Antonio VIVALDI (1678-1741)
Concerti con Molti Stromenti
Concerto in F, for violin, 2 oboes, bassoon, 2 horns and strings, RV 574 [11:38]
Concerto Funebre in B flat, for oboe, chalumeau, violin, 3 violas all'inglese and strings, RV 579 [6:42]
Concerto in D, for violin, 2 oboes, 2 horns and strings, RV 562 [15:41]
Concerto in F, for viola d'amore, 2 horns, 2 oboes and bassoon, RV 97 [12:02]
Concerto in D, for 2 trumpets and strings, RV 781 [6:31]
Concerto in C, for 2 recorders, oboe, chalumeau, violin, 2 violas all'inglese, 2 violins 'in tromba marina', 2 harpsichords and strings, RV 555 [8:13]
Concerto in D minor, for 2 recorders, 2 oboes, bassoon, 2 violins and strings, RV 566 [7:44]
The King's Consort/Robert King
rec. Abbey Road Studios, London, May 1998. DDD
HYPERION HELIOS CDH 55439 [69:13]
Hyperion give another disc a minimal makeover but fresh pair of legs under their budget 'Helios' imprint. This one originally appeared in 1998 at premium price with the catalogue number CDA 67073. There can never be too many Vivaldi recordings - Dallapiccola or Stravinsky's frankly moronic quip that he wrote the same concerto hundreds of times over is shown up yet again for what it is by these seven works of ear-catching colour and diversity.
Vivaldi is always inventive, but these Concertos count alongside the perennial Four Seasons among his most progressive. The album title comes from the composer's own description of a couple of these works, the somewhat unimaginative "concerti con molti istromenti" (the latter an archaic spelling of the modern Italian 'strumenti'), or what Bach in his 'Brandenburg' concertos called 'concerts avec plusieurs instruments' - the 'molti' and 'plusieurs' referring each time to variety rather than sheer quantity.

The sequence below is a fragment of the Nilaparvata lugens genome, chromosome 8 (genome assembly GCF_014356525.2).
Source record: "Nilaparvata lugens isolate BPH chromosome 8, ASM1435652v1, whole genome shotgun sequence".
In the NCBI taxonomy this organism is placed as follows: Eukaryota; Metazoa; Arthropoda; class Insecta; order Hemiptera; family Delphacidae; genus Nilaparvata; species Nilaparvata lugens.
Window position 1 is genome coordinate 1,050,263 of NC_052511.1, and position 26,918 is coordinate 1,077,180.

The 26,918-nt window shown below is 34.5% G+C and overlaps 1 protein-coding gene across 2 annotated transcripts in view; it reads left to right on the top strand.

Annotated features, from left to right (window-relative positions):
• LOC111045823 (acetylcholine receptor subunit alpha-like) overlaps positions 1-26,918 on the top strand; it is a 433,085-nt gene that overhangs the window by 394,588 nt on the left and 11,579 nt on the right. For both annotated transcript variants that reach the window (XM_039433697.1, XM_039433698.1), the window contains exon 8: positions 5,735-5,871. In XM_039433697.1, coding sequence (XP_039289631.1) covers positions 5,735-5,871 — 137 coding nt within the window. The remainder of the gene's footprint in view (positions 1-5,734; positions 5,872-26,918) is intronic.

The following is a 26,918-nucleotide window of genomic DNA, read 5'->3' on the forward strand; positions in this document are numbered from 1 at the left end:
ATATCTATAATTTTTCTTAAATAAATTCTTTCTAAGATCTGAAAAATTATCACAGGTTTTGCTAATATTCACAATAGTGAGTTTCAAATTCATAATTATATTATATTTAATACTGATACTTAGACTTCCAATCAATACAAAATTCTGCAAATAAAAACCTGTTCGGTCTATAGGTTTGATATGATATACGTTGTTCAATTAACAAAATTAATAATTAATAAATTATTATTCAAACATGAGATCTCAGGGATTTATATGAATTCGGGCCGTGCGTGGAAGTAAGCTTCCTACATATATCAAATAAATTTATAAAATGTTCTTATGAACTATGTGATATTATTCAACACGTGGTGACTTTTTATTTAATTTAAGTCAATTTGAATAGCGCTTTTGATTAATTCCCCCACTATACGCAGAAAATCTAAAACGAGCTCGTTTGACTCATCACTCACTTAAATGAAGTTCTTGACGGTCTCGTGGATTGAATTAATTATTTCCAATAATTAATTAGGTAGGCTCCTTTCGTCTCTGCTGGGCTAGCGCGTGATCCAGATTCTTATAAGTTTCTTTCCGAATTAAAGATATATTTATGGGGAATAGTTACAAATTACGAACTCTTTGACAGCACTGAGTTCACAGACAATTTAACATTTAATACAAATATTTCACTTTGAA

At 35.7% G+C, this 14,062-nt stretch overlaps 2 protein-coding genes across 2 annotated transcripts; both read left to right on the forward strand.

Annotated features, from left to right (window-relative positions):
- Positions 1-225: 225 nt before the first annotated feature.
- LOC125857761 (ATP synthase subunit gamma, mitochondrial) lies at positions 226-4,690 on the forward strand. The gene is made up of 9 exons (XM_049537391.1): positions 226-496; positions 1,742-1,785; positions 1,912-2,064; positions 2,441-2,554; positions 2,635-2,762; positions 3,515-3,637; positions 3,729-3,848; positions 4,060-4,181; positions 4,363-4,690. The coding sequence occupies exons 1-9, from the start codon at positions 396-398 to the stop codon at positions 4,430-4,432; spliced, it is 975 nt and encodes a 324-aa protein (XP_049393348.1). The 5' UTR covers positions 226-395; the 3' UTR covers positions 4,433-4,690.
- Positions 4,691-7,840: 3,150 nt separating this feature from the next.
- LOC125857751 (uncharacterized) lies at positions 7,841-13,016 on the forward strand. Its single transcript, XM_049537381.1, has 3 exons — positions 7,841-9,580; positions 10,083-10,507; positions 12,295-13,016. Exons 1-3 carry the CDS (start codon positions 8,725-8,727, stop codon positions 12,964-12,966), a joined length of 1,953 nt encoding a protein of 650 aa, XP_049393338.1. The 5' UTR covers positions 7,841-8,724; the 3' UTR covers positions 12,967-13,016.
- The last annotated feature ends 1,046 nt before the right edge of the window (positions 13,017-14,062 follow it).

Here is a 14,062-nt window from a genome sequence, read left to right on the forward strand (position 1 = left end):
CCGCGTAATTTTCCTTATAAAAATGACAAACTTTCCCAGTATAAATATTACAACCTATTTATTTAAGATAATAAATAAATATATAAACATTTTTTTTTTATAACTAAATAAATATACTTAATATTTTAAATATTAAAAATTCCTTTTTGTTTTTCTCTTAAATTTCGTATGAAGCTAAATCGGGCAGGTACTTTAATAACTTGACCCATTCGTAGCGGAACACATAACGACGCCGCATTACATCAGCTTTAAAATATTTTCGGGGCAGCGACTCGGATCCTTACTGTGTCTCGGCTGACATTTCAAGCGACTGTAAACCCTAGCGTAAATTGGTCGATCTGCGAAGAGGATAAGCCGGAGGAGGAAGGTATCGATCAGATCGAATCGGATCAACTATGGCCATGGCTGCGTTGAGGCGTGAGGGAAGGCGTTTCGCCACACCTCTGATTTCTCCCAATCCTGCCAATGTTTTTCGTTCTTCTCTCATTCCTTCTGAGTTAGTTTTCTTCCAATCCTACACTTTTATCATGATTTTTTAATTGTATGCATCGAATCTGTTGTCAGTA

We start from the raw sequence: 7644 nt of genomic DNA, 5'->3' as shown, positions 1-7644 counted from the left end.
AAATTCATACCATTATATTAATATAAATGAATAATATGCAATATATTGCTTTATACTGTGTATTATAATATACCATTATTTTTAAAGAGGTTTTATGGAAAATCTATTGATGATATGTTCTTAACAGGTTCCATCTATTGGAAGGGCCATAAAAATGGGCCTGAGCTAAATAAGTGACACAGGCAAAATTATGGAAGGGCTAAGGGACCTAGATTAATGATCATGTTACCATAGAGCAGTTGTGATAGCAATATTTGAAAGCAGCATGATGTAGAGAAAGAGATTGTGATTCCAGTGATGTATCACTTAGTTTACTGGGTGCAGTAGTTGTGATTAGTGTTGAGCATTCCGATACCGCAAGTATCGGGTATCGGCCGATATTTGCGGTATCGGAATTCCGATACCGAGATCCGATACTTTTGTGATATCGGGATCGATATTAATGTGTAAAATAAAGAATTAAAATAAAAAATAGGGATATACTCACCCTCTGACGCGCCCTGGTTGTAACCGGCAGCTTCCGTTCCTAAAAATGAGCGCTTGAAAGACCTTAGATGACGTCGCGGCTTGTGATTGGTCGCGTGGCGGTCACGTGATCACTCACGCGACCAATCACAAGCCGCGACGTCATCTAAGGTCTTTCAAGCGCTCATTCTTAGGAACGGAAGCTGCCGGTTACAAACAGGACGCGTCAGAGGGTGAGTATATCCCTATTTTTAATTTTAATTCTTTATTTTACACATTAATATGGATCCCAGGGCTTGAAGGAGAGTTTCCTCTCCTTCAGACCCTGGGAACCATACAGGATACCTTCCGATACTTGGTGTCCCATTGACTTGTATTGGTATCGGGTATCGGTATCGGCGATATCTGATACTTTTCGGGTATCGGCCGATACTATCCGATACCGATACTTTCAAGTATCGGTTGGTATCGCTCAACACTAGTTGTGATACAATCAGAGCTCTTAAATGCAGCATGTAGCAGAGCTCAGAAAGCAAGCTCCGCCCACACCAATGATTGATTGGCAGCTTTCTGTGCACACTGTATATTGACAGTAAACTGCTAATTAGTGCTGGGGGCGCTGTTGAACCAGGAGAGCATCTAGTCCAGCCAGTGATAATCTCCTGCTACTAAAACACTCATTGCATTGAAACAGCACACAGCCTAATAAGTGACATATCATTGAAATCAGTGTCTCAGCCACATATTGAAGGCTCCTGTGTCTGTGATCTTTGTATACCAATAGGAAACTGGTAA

To match the scores, there is no end of brilliant music-making on this disc. So sparklingly vital are individual performances that it is almost a crime to conceal soloists' identities under the King's Consort name. Their director Robert King has had to face ugly personal demons since this recording was made, but his and the Consort's Hyperion legacy, amounting to perhaps a hundred CDs, is one of the most valuable bodies of recordings anywhere, and music-lovers must be grateful to Hyperion for not adopting the crass revisionism practised by certain institutions prior to King's rehabilitation, and for preserving this corpus in the face of what was a major embarrassment for them.
Though not always at their best in orchestral recordings, with a certain muddy quality finding its way into strings especially, on chamber and solo discs Hyperion's technology presents no such problem, and audio quality here is very good. A minor quibble is the fact that the harpsichord is rather remote and consequently difficult to pick out in the tutti sections, even in RV.555 where there are two employed obbligato.
Michael Talbot's original notes, detailed and well written, are sensibly recycled. For those who only know Vivaldi through the Four Seasons, this is the perfect second album. For collectors it is just as perfect.
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A bargain for Vivaldi novices and colectors alike.